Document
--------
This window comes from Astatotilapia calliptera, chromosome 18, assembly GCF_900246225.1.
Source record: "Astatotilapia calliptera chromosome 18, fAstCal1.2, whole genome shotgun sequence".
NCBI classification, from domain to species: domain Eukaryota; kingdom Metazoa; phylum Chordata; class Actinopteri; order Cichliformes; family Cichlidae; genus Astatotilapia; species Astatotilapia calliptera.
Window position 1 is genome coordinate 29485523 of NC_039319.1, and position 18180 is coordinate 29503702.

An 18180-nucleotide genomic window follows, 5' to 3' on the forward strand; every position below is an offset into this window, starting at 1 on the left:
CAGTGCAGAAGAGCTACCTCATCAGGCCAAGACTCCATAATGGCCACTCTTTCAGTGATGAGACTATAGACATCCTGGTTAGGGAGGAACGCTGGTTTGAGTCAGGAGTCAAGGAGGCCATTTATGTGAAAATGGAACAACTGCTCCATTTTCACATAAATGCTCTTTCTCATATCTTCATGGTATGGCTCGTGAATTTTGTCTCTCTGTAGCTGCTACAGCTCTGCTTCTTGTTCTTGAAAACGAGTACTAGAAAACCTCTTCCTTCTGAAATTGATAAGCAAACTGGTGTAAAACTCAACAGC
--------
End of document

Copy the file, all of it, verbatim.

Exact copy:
This window comes from Astatotilapia calliptera, chromosome 18, assembly GCF_900246225.1.
Source record: "Astatotilapia calliptera chromosome 18, fAstCal1.2, whole genome shotgun sequence".
NCBI classification, from domain to species: domain Eukaryota; kingdom Metazoa; phylum Chordata; class Actinopteri; order Cichliformes; family Cichlidae; genus Astatotilapia; species Astatotilapia calliptera.
Window position 1 is genome coordinate 29485523 of NC_039319.1, and position 18180 is coordinate 29503702.

An 18180-nucleotide genomic window follows, 5' to 3' on the forward strand; every position below is an offset into this window, starting at 1 on the left:
CAGTGCAGAAGAGCTACCTCATCAGGCCAAGACTCCATAATGGCCACTCTTTCAGTGATGAGACTATAGACATCCTGGTTAGGGAGGAACGCTGGTTTGAGTCAGGAGTCAAGGAGGCCATTTATGTGAAAATGGAACAACTGCTCCATTTTCACATAAATGCTCTTTCTCATATCTTCATGGTATGGCTCGTGAATTTTGTCTCTCTGTAGCTGCTACAGCTCTGCTTCTTGTTCTTGAAAACGAGTACTAGAAAACCTCTTCCTTCTGAAATTGATAAGCAAACTGGTGTAAAACTCAACAGC